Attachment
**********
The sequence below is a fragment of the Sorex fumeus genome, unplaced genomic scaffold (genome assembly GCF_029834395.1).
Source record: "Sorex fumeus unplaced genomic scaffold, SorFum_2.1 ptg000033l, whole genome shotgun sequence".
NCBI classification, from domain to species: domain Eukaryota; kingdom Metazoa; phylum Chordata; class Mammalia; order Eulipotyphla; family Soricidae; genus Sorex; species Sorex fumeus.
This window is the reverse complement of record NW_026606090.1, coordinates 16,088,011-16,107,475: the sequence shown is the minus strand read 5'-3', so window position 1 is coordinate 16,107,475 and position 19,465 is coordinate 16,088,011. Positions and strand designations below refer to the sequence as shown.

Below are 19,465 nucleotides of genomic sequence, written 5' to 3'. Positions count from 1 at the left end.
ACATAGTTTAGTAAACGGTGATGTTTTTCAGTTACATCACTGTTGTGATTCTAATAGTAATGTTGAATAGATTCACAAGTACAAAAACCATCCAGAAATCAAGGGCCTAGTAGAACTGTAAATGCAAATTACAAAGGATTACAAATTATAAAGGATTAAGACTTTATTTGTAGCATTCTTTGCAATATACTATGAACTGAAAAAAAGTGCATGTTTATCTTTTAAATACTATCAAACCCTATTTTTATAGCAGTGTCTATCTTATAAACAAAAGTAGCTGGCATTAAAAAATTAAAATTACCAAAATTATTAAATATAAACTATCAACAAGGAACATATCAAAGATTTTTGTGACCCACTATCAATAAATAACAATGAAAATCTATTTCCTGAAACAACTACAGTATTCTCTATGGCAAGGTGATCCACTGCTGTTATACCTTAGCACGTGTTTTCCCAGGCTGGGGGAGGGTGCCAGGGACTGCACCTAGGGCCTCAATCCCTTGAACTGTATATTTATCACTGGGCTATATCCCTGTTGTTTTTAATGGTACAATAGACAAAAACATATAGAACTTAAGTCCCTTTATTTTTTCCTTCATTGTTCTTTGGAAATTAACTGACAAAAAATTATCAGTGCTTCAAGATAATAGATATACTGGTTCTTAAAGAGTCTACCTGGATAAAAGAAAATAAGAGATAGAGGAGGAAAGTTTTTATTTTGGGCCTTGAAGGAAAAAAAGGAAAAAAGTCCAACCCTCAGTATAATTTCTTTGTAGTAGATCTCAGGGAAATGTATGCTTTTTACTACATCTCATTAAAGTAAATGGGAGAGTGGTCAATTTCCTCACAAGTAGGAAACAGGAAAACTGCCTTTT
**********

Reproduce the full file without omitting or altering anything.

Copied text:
The sequence below is a fragment of the Sorex fumeus genome, unplaced genomic scaffold (genome assembly GCF_029834395.1).
Source record: "Sorex fumeus unplaced genomic scaffold, SorFum_2.1 ptg000033l, whole genome shotgun sequence".
NCBI classification, from domain to species: domain Eukaryota; kingdom Metazoa; phylum Chordata; class Mammalia; order Eulipotyphla; family Soricidae; genus Sorex; species Sorex fumeus.
This window is the reverse complement of record NW_026606090.1, coordinates 16,088,011-16,107,475: the sequence shown is the minus strand read 5'-3', so window position 1 is coordinate 16,107,475 and position 19,465 is coordinate 16,088,011. Positions and strand designations below refer to the sequence as shown.

Below are 19,465 nucleotides of genomic sequence, written 5' to 3'. Positions count from 1 at the left end.
ACATAGTTTAGTAAACGGTGATGTTTTTCAGTTACATCACTGTTGTGATTCTAATAGTAATGTTGAATAGATTCACAAGTACAAAAACCATCCAGAAATCAAGGGCCTAGTAGAACTGTAAATGCAAATTACAAAGGATTACAAATTATAAAGGATTAAGACTTTATTTGTAGCATTCTTTGCAATATACTATGAACTGAAAAAAAGTGCATGTTTATCTTTTAAATACTATCAAACCCTATTTTTATAGCAGTGTCTATCTTATAAACAAAAGTAGCTGGCATTAAAAAATTAAAATTACCAAAATTATTAAATATAAACTATCAACAAGGAACATATCAAAGATTTTTGTGACCCACTATCAATAAATAACAATGAAAATCTATTTCCTGAAACAACTACAGTATTCTCTATGGCAAGGTGATCCACTGCTGTTATACCTTAGCACGTGTTTTCCCAGGCTGGGGGAGGGTGCCAGGGACTGCACCTAGGGCCTCAATCCCTTGAACTGTATATTTATCACTGGGCTATATCCCTGTTGTTTTTAATGGTACAATAGACAAAAACATATAGAACTTAAGTCCCTTTATTTTTTCCTTCATTGTTCTTTGGAAATTAACTGACAAAAAATTATCAGTGCTTCAAGATAATAGATATACTGGTTCTTAAAGAGTCTACCTGGATAAAAGAAAATAAGAGATAGAGGAGGAAAGTTTTTATTTTGGGCCTTGAAGGAAAAAAAGGAAAAAAGTCCAACCCTCAGTATAATTTCTTTGTAGTAGATCTCAGGGAAATGTATGCTTTTTACTACATCTCATTAAAGTAAATGGGAGAGTGGTCAATTTCCTCACAAGTAGGAAACAGGAAAACTGCCTTTT